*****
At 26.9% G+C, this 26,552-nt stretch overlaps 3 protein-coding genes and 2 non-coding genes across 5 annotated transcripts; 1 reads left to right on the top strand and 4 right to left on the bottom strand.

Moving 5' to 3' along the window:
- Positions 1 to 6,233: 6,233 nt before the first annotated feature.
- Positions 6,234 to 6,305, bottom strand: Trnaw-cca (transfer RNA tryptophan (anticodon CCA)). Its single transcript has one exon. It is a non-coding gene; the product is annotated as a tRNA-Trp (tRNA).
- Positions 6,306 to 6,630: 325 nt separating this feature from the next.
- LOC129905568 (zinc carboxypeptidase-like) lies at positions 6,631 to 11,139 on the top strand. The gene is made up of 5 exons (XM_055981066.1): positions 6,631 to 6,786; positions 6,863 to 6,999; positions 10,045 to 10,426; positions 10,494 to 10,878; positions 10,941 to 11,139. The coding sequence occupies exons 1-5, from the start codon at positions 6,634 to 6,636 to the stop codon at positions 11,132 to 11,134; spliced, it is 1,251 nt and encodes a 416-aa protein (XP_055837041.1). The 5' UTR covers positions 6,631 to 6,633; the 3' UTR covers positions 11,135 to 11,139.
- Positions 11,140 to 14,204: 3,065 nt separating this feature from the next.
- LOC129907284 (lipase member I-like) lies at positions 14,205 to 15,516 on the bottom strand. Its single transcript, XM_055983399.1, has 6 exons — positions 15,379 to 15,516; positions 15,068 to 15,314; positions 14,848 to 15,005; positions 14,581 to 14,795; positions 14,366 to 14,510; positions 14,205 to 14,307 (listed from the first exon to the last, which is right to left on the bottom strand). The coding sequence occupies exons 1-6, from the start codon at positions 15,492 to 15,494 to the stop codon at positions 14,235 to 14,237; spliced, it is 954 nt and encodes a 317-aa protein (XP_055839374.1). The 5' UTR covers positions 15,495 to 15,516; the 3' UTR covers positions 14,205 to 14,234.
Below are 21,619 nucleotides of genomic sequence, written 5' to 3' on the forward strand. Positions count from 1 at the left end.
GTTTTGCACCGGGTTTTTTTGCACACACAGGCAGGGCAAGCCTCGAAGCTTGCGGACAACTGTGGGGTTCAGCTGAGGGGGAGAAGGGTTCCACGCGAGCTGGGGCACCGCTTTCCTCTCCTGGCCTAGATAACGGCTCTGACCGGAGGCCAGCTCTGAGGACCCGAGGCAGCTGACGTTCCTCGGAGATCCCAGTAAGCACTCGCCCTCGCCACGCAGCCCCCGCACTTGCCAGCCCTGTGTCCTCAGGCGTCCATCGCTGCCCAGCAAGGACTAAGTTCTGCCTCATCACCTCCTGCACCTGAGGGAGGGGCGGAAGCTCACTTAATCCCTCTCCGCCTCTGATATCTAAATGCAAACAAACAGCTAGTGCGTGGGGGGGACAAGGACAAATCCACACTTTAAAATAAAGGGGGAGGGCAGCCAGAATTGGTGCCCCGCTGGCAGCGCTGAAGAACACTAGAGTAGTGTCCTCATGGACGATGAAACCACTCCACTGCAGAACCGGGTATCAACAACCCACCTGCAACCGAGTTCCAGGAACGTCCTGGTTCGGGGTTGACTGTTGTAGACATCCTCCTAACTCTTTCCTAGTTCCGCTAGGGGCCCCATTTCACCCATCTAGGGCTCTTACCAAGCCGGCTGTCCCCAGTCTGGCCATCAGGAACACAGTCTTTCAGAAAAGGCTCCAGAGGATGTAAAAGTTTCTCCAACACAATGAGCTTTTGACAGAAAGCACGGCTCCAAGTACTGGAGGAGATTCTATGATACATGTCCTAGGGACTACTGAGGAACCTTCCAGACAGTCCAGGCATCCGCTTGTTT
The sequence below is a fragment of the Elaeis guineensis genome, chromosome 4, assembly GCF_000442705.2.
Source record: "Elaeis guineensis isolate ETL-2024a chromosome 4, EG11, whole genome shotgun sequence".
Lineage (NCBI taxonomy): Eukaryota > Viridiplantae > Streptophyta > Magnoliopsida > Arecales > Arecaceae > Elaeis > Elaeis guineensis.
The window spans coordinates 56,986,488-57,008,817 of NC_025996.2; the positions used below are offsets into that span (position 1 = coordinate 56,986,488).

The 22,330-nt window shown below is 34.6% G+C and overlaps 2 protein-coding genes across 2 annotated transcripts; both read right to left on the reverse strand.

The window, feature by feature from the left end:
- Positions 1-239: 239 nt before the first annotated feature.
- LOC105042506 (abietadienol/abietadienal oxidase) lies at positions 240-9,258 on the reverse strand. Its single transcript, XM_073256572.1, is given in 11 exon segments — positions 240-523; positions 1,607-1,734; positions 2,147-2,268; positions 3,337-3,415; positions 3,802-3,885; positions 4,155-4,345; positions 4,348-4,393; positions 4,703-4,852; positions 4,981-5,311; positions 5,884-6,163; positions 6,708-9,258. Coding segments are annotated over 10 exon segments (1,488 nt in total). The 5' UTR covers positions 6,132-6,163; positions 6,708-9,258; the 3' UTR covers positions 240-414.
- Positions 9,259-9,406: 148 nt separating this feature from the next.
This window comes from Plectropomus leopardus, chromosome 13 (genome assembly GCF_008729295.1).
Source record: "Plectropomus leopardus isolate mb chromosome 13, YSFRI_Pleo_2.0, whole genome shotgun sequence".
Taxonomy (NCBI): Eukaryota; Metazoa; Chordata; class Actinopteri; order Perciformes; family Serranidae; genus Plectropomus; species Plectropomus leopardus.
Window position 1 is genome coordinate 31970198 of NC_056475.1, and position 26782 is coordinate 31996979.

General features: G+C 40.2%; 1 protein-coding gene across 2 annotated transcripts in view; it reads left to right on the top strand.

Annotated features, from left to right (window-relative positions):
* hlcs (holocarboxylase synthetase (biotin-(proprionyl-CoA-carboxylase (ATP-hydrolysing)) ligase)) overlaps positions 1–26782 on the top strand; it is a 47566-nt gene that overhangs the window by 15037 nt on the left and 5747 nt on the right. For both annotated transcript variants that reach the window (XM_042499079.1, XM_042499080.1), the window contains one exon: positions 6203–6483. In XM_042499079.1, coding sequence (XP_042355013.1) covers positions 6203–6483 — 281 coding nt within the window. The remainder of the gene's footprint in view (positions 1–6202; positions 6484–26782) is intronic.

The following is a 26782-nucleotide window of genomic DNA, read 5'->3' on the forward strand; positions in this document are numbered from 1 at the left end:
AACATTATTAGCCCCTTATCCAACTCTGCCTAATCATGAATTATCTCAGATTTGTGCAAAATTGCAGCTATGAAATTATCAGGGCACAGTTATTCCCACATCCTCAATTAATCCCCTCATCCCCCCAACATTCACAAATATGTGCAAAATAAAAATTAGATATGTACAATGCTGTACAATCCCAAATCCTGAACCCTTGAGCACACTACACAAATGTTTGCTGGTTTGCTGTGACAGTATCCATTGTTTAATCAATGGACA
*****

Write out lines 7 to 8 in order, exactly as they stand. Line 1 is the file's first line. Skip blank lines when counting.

- Positions 11,140 to 14,204: 3,065 nt separating this feature from the next.
- LOC129907284 (lipase member I-like) lies at positions 14,205 to 15,516 on the bottom strand. Its single transcript, XM_055983399.1, has 6 exons — positions 15,379 to 15,516; positions 15,068 to 15,314; positions 14,848 to 15,005; positions 14,581 to 14,795; positions 14,366 to 14,510; positions 14,205 to 14,307 (listed from the first exon to the last, which is right to left on the bottom strand). The coding sequence occupies exons 1-6, from the start codon at positions 15,492 to 15,494 to the stop codon at positions 14,235 to 14,237; spliced, it is 954 nt and encodes a 317-aa protein (XP_055839374.1). The 5' UTR covers positions 15,495 to 15,516; the 3' UTR covers positions 14,205 to 14,234.